NAACP Threatens Suit Over Omaha Redistricting The NAACP is threatening legal action to block a Nebraska law that divides Omaha's public schools into three separate districts, organized along racial lines.
NPR logo

NAACP Threatens Suit Over Omaha Redistricting

  • Download
  • <iframe src="" width="100%" height="290" frameborder="0" scrolling="no" title="NPR embedded audio player">
  • Transcript
NAACP Threatens Suit Over Omaha Redistricting

NAACP Threatens Suit Over Omaha Redistricting

  • Download
  • <iframe src="" width="100%" height="290" frameborder="0" scrolling="no" title="NPR embedded audio player">
  • Transcript

ED GORDON, host:

From NPR News, this NEWS AND NOTES. I'm Ed Gordon.

In Omaha, Nebraska, the NAACP is threatening legal action to block a new state law that divides the city's public schools into three separate districts organized along racial lines. Critics have condemned the legislation as a political ploy that constitutes state-sanctioned segregation.

But the bill's principal sponsor, Ernie Chambers, Omaha's only black senator insists it will give the disenfranchised control over some troubled schools, and provide a quality education to all the kids in the system. NPR's Allison Keyes reports.

ALLISON KEYES reporting:

State Senator Ernie Chambers is the man behind legislative bill 1024. He says it would right some existing wrongs in the schools.

State Senator ERNIE CHAMBERS (Democrat, Nebraska): My provision says that in OPS--the Omaha Public School System, which is the largest one in the county--already being segregated, and in the process depriving poor students of all races of an educational opportunity. We should, during this reorganization, break it into three districts.

KEYES: The division required my Chambers' amendment to the law would be based on the existing attendance area boundaries of Omaha's high schools. It would create one mostly African-American district, one mostly Latino, and one that is primarily white. Chambers says the segregation in schools mirrors the residential segregation that exists in Omaha and in other large cities.

State Senator CHAMBERS: Nothing is going to remove segregation anywhere in this country. So we have to provide quality education in all of the buildings where children will attend, regardless of where they're located.

KEYES: The national media, parents, local officials, and lawmakers alike have been in an uproar.

State Senator PAT BOURNE (Republican, Nebraska): Frankly, I think it's a mess.

KEYES: Nebraska State Senator Pat Bourne, who is white, disputes Chambers' claims that schools of color are under funded. He says 58 percent of the city schools are more diverse in neighborhoods in which they are located, and he thinks the next step is that someone will sue.

State Senator BOURNE: The line of cases is clear. This is absolutely state-based segregation and I think the law will ultimately struck down.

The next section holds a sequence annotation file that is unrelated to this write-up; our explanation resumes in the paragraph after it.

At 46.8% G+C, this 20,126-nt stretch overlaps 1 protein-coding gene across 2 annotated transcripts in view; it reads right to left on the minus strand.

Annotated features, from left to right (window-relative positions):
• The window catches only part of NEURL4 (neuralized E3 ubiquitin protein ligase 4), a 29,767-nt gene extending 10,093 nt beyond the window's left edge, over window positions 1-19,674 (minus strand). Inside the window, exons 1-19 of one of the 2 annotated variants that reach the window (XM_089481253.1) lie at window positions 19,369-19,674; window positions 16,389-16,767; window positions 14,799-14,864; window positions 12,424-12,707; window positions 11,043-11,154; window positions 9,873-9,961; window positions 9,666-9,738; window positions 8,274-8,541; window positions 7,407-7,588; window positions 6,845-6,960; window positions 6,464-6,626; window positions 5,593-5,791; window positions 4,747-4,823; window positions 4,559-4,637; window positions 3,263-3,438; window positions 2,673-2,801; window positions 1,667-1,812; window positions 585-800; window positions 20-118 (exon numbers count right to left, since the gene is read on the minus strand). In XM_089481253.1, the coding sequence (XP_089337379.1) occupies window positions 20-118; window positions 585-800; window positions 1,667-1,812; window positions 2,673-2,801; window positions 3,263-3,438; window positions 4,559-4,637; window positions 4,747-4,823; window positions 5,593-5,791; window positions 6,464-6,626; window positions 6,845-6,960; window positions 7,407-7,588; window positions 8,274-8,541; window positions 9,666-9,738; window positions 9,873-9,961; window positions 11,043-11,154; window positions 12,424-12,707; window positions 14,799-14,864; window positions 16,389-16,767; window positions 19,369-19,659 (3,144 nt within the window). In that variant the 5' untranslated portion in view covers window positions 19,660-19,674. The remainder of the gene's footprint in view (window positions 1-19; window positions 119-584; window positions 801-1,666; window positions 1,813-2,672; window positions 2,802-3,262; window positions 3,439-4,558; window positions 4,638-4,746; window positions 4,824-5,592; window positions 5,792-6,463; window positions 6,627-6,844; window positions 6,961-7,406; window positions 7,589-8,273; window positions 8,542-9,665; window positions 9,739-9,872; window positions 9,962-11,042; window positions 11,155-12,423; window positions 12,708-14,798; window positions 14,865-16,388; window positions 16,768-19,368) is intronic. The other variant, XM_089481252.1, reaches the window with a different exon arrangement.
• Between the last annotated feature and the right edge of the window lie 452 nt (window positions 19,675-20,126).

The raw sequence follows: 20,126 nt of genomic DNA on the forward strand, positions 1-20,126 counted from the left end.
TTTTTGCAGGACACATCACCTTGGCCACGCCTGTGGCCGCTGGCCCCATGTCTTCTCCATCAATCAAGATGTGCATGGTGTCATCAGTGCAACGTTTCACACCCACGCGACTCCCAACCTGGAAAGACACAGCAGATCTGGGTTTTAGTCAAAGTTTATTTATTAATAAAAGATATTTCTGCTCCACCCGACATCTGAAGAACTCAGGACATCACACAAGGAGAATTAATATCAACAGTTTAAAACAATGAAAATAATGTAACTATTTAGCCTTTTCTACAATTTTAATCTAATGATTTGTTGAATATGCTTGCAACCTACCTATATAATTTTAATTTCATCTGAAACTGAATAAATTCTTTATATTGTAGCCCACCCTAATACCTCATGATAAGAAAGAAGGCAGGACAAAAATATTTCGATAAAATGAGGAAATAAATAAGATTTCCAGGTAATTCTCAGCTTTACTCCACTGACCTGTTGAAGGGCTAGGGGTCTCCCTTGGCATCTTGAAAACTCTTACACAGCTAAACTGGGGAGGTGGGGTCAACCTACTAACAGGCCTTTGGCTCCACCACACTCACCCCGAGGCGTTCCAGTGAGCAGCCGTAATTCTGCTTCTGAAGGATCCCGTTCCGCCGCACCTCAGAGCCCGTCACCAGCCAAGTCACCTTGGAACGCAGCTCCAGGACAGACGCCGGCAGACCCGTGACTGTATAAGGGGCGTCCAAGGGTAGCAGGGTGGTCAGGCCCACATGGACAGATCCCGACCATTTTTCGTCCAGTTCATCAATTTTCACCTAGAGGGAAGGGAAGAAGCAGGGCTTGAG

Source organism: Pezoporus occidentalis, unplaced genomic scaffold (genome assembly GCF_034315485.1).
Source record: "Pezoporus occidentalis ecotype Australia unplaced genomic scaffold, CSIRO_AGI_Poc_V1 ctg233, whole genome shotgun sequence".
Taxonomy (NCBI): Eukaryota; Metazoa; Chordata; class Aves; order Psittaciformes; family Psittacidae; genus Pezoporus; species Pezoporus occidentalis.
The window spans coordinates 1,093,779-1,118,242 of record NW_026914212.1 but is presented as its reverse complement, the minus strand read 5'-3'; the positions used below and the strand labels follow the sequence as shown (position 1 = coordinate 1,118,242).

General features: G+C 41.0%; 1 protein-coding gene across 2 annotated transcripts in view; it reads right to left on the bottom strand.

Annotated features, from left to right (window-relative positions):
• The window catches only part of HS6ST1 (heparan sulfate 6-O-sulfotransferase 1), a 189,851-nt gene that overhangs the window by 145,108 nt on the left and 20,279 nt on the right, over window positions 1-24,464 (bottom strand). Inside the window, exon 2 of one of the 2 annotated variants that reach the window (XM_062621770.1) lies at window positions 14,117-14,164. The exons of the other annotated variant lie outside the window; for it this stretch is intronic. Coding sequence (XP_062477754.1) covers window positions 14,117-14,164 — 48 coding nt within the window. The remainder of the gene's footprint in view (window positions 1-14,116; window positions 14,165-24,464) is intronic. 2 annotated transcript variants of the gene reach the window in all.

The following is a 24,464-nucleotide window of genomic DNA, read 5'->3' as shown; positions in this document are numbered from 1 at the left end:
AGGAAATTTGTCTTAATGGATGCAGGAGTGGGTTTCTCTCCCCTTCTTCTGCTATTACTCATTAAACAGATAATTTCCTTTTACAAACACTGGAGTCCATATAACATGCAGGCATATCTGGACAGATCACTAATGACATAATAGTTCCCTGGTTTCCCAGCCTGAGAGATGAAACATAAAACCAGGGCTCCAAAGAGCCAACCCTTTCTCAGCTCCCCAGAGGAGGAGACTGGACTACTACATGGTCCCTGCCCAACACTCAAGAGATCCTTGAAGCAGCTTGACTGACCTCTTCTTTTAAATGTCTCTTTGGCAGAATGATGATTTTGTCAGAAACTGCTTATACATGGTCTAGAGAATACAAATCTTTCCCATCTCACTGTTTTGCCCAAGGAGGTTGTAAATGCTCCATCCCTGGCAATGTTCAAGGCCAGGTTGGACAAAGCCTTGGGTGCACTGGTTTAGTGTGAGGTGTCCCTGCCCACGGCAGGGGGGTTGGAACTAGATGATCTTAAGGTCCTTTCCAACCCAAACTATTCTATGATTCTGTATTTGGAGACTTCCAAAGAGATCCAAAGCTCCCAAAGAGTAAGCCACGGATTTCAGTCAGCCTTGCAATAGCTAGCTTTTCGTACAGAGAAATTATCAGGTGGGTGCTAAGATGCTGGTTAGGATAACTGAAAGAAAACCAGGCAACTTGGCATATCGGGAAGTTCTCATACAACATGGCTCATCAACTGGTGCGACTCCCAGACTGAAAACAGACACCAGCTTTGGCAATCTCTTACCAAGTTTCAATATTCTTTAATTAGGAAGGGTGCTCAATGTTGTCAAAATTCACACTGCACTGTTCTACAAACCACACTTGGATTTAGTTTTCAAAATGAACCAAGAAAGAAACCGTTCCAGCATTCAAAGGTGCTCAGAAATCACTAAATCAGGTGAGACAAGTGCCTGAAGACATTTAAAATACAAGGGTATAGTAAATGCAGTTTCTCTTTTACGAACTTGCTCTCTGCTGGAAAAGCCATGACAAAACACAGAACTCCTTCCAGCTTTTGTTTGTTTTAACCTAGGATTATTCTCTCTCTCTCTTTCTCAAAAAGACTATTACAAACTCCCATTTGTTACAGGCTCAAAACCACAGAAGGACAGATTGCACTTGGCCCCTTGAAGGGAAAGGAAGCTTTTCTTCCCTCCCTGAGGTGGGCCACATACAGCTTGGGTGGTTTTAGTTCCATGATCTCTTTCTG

KEYES: But this controversy is as much about control and power as race. This city ran an integration busing program from 1976 to 1999. Last June, the district moved to absorb more then two dozen mostly white schools within city limits, but controlled by other districts. The suburban districts resisted, and an impasse ensued. School board President Sandra Jensen.

Ms. SANDRA JENSEN (President, Omaha School Board): We also said we are willing to sit down and talk with our fellow school district members at any time and find out if there's not some compromise to get at the issue about children.

KEYES: Omaha met privately with three of the ten suburban district superintendents last week, and more discussions are planned.

Ms. JENSEN: We need to sit down. We need to talk. We need to make sure that we are all about children and making sure that they get an equitable education in diverse settings, and that we will be able to accomplish it that way.

KEYES: There's been speculation that Senator Chambers amended this law to force local school leaders to deal with some long-standing issues like funding. Jensen vehemently disputes critics like Chambers who say inner city schools are being slighted financially, saying the district spends between $500 and $1,000 more per year per child to make up for what she calls the experience gap some students bring to school.

She also insists that high schools and middle schools are integrated, and that the disproportionate racial makeup in some elementary schools is due to parents wanted their little kids to go to school close to home rather than be bussed to other neighborhoods.

But there is racial gap. The graduation rate for whites in Omaha's public schools was 77 percent last school year. For African-Americans, it was 61 percent, and it was 58 percent for Latinos. African-Americans in grades four, eight, and eleven scored about 20 points lower than whites on the district's reading test last year. Senator Chambers says district schools should offer the same quality education to all of its students.

State Senator CHAMBERS: There's going to have to be a guarantee that the children I'm concerned about will have an education.

KEYES: There is some speculation that the discussions underway might result in revised legislation that won't be so drastic and retains only the parts of the law mandating financial equity and an integration plan. But many schools officials agree the point is they are talking, and they're talking about what's best for the children.

Allison Keyes, NPR, News.

Copyright © 2006 NPR. All rights reserved. Visit our website terms of use and permissions pages at for further information.

NPR transcripts are created on a rush deadline by Verb8tm, Inc., an NPR contractor, and produced using a proprietary transcription process developed with NPR. This text may not be in its final form and may be updated or revised in the future. Accuracy and availability may vary. The authoritative record of NPR’s programming is the audio record.